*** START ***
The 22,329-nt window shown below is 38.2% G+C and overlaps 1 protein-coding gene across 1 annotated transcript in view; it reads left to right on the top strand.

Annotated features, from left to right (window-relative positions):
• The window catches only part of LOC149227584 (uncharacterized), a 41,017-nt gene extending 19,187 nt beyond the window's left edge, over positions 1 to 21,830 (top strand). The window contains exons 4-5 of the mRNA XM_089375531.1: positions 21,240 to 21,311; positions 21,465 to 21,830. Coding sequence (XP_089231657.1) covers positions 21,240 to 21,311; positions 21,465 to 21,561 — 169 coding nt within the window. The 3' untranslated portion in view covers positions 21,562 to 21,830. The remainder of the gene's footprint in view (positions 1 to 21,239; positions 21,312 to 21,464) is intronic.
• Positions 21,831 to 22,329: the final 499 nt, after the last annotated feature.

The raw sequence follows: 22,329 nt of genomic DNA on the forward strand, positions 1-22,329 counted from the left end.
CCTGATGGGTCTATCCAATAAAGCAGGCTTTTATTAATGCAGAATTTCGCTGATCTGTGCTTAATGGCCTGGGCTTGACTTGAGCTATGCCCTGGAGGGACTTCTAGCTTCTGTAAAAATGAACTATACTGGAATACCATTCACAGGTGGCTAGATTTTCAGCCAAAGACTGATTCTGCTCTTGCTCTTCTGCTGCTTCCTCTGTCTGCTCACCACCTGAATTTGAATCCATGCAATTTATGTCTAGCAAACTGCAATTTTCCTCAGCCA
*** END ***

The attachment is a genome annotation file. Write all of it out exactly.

The 22,329-nt window shown below is 38.2% G+C and overlaps 1 protein-coding gene across 1 annotated transcript in view; it reads left to right on the top strand.

Annotated features, from left to right (window-relative positions):
• The window catches only part of LOC149227584 (uncharacterized), a 41,017-nt gene extending 19,187 nt beyond the window's left edge, over positions 1 to 21,830 (top strand). The window contains exons 4-5 of the mRNA XM_089375531.1: positions 21,240 to 21,311; positions 21,465 to 21,830. Coding sequence (XP_089231657.1) covers positions 21,240 to 21,311; positions 21,465 to 21,561 — 169 coding nt within the window. The 3' untranslated portion in view covers positions 21,562 to 21,830. The remainder of the gene's footprint in view (positions 1 to 21,239; positions 21,312 to 21,464) is intronic.
• Positions 21,831 to 22,329: the final 499 nt, after the last annotated feature.

The raw sequence follows: 22,329 nt of genomic DNA on the forward strand, positions 1-22,329 counted from the left end.
CCTGATGGGTCTATCCAATAAAGCAGGCTTTTATTAATGCAGAATTTCGCTGATCTGTGCTTAATGGCCTGGGCTTGACTTGAGCTATGCCCTGGAGGGACTTCTAGCTTCTGTAAAAATGAACTATACTGGAATACCATTCACAGGTGGCTAGATTTTCAGCCAAAGACTGATTCTGCTCTTGCTCTTCTGCTGCTTCCTCTGTCTGCTCACCACCTGAATTTGAATCCATGCAATTTATGTCTAGCAAACTGCAATTTTCCTCAGCCA